The Long March: The True Story Behind the Legendary Journey that Made Mao's China
In October 1934, the First Front Army of the Chinese Communist Party fled annihilation by Chiang Kai-shek's Nationalists. Some 80,000 men, women and children left their homes to walk with Mao into the unknown. One year, 4,000 miles and countless battles later, fewer than 4,000 were left. From these survivors would grow the army that conquered China 14 years on, changing history for ever.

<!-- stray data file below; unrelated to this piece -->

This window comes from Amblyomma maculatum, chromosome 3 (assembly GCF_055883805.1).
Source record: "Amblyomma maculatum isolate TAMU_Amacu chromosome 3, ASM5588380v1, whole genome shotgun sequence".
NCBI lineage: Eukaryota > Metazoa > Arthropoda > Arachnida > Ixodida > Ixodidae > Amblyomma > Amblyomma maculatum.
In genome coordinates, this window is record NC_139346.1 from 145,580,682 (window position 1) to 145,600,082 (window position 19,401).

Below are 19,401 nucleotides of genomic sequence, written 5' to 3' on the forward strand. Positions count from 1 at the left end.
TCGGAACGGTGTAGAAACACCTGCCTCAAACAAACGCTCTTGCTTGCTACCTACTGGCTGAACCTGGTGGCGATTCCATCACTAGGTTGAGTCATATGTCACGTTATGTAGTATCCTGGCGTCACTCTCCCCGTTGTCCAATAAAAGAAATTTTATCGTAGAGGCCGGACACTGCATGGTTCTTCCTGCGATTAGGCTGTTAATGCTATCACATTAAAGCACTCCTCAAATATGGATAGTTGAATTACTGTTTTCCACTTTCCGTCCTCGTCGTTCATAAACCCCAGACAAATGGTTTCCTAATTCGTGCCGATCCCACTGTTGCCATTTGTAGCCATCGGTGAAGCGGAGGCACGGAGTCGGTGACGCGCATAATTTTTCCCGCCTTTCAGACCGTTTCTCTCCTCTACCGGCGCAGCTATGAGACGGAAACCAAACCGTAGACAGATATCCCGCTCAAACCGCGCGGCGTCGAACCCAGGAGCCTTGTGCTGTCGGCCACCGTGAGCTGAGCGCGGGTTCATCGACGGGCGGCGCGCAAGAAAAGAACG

In October 2002, Ed Jocelyn and Andrew McEwen set off to retrace the Red Army's footsteps and record the experiences of the last-remaining witnesses and participants of the Long March -- before it's too late. The result is an account of the March based squarely on eye-witness accounts. It contrasts starkly with the official version and with recent contentions that the March was a fraud. The Long March really did happen, but it was spun into the key propaganda tool Mao wielded in his rise to ultimate power.
China's past and present come vividly to life here in the authors' account of a historic event, a portrait of a changing society and their own long march.
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The Long March 193435 xii
A Minority of Two
The Xiang River
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